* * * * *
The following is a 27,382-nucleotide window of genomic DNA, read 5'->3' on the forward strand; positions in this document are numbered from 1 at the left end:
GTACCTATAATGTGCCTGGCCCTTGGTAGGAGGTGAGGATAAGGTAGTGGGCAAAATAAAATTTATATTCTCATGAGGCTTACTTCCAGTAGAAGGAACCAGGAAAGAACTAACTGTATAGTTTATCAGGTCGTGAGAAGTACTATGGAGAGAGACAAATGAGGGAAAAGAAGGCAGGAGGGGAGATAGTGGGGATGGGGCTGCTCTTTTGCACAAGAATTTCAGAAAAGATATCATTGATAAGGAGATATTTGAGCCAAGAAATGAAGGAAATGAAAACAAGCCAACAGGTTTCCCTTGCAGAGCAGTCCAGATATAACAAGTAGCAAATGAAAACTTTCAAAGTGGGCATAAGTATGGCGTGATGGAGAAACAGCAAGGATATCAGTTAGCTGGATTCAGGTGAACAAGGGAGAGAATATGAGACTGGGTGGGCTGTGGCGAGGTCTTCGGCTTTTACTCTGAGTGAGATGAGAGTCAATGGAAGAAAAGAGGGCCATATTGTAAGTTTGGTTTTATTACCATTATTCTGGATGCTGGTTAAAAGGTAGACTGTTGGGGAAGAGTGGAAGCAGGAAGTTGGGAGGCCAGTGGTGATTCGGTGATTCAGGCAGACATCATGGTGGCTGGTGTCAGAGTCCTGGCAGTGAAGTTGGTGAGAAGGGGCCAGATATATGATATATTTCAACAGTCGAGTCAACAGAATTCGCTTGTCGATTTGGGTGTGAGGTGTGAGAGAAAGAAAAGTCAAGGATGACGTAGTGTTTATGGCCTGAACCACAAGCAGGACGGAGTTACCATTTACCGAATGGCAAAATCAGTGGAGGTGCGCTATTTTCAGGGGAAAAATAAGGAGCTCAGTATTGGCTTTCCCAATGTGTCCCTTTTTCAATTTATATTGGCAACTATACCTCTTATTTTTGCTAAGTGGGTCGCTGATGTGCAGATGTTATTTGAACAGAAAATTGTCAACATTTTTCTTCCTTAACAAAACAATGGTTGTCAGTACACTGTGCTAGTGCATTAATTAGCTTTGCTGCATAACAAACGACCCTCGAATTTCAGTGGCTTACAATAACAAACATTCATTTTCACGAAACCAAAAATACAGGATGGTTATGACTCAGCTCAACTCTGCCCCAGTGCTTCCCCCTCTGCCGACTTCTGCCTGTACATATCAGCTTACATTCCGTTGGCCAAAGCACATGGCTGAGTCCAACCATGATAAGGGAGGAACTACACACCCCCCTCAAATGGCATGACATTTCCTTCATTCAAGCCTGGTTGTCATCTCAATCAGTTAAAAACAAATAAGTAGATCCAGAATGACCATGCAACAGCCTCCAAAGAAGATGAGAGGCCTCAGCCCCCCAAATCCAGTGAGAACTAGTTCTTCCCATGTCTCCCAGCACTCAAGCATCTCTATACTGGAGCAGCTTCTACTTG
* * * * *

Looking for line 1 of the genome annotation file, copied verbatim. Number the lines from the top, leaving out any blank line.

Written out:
The following is a 27,382-nucleotide window of genomic DNA, read 5'->3' on the forward strand; positions in this document are numbered from 1 at the left end: